Sunday, May 29, 2011

Vanilla Kipferl

I think I mentioned that when I was leaving America after Pesach, I cleaned out my mother's baking cabinets of things that I could use that were just sitting there. I took back a 7 pound bag of light brown sugar (working my way through!), a bag of chocolate chips, a few bars of chocolate, natural powder, and bags and bags of ground nuts. I thought I won the jackpot with the ground nuts but for a while at least they just sat in my kitchen cabinets. With my moving date fast approaching, I decided I had to make a dent in them somehow. I faintly remembered lots of cookie recipes using ground nuts in the KAF Cookie Companion, so that's where I started my search. I immediately settled on Vanilla Kipferl, an old-fashioned Austrian cookie (in fact, my brother in law commented that these were something his grandmother would make but I think he was just stirring the pot...) made with ground almonds (score!) and dipped in vanilla sugar, a full canister I happened to have sitting around. The dough came together really fast in the stand mixer and I let the dough chill overnight thinking I would bake them the next day. Wrong! I didn't bake these until Friday afternoon when I realized that I hadn't baked anything to bring for my sister. Thankfully, I remembered the kipferl dough and not wanting it to go to waste, started shaping them into their traditional crescent shape. For a recipe so simple and made from so few ingredients, these cookies really went and they were enjoyed by my sister and brother in law although let's just say my niece's tastes aren't nut inclined. These cookies are the perfect accompaniment to tea or or coffee but they'd also be right at home on a dessert table as well. Just make sure not to burn the bottoms ;)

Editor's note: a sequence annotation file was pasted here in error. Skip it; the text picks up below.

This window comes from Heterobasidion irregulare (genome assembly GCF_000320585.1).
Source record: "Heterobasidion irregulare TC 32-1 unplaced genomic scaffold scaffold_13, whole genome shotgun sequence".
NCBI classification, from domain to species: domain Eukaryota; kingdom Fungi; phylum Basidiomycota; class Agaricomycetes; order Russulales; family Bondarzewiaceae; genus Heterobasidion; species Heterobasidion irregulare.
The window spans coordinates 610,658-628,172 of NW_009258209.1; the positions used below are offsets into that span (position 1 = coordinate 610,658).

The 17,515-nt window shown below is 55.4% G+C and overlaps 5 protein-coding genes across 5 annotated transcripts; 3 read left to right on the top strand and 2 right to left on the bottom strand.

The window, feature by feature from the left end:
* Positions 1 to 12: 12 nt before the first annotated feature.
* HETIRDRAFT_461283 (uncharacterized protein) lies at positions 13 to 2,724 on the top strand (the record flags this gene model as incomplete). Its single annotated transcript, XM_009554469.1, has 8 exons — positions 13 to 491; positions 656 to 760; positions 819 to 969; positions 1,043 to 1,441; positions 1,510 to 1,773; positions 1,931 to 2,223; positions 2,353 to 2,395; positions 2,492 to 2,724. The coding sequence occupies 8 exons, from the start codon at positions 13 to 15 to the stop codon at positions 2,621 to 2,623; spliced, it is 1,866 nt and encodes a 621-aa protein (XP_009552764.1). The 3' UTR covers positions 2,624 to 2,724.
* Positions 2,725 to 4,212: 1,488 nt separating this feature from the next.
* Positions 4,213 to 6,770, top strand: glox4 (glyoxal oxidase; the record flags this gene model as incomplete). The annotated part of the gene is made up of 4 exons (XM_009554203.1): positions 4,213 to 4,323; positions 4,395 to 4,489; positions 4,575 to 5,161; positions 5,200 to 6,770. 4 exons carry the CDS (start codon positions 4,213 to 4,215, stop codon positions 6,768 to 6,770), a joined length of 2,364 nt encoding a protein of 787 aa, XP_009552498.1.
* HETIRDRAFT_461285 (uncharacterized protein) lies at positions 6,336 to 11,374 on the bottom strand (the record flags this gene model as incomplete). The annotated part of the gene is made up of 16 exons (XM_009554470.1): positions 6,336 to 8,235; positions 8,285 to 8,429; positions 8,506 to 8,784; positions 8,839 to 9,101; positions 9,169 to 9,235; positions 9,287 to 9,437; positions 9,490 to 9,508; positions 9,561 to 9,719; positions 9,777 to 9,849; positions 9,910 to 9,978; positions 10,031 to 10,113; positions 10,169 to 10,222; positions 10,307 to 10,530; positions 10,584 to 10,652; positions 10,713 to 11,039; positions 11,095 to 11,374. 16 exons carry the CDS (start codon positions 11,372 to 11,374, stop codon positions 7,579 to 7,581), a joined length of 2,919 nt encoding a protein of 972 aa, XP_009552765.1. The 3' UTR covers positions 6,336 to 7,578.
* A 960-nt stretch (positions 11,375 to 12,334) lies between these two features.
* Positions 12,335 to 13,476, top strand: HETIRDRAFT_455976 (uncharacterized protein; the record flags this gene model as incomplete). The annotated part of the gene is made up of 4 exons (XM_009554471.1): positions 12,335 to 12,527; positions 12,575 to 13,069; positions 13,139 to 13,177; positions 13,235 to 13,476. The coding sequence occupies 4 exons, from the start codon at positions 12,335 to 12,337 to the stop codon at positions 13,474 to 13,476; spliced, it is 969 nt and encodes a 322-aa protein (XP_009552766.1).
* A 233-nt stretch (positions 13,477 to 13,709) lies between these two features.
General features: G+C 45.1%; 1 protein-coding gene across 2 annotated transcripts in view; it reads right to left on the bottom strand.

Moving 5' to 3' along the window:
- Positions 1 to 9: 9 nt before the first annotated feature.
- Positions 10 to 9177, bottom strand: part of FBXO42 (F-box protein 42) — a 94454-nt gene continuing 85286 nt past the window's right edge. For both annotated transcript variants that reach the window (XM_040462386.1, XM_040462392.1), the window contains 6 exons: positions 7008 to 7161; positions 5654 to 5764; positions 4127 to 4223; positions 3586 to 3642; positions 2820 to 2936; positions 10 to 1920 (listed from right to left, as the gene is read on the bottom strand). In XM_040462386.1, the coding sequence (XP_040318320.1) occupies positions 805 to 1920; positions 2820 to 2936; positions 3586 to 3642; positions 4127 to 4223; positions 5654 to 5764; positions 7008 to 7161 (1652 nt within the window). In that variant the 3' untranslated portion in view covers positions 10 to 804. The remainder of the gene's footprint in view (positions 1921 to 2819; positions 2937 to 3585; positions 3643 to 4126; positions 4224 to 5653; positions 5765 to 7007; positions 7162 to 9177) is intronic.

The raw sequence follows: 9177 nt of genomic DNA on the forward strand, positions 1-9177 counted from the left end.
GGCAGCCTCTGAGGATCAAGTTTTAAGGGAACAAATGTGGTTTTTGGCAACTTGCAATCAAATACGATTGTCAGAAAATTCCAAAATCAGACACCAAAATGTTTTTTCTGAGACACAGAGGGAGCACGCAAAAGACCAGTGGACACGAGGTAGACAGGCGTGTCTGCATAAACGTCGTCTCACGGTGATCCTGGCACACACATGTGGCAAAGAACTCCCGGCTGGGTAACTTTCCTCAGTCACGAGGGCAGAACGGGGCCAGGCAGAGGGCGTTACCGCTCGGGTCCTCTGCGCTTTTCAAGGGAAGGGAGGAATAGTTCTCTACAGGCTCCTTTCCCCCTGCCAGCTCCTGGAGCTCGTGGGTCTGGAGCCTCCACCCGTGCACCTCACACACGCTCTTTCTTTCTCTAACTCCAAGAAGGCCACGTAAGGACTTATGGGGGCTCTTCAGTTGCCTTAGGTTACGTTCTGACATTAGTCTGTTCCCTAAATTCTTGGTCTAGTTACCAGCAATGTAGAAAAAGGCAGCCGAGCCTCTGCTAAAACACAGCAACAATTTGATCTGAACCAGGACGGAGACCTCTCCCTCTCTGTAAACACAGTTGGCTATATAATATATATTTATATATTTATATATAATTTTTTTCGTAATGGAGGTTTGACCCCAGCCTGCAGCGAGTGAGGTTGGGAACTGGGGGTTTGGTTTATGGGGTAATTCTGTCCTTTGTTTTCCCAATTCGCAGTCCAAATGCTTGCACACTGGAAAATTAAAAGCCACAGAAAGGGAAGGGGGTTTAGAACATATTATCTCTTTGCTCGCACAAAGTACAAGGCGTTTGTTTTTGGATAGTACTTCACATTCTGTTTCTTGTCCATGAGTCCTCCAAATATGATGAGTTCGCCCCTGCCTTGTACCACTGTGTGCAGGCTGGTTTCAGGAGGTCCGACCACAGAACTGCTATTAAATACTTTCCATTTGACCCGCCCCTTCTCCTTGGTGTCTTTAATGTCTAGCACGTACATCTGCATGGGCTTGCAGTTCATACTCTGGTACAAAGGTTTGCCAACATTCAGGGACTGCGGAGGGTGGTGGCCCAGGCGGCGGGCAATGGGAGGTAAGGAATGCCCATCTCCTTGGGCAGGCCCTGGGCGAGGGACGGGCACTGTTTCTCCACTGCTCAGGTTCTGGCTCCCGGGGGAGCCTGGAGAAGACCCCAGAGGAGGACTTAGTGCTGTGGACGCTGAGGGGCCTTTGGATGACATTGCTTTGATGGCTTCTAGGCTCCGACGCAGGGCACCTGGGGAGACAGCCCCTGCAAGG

Friday, May 27, 2011

Chocolate Crusted Pumpkin Tart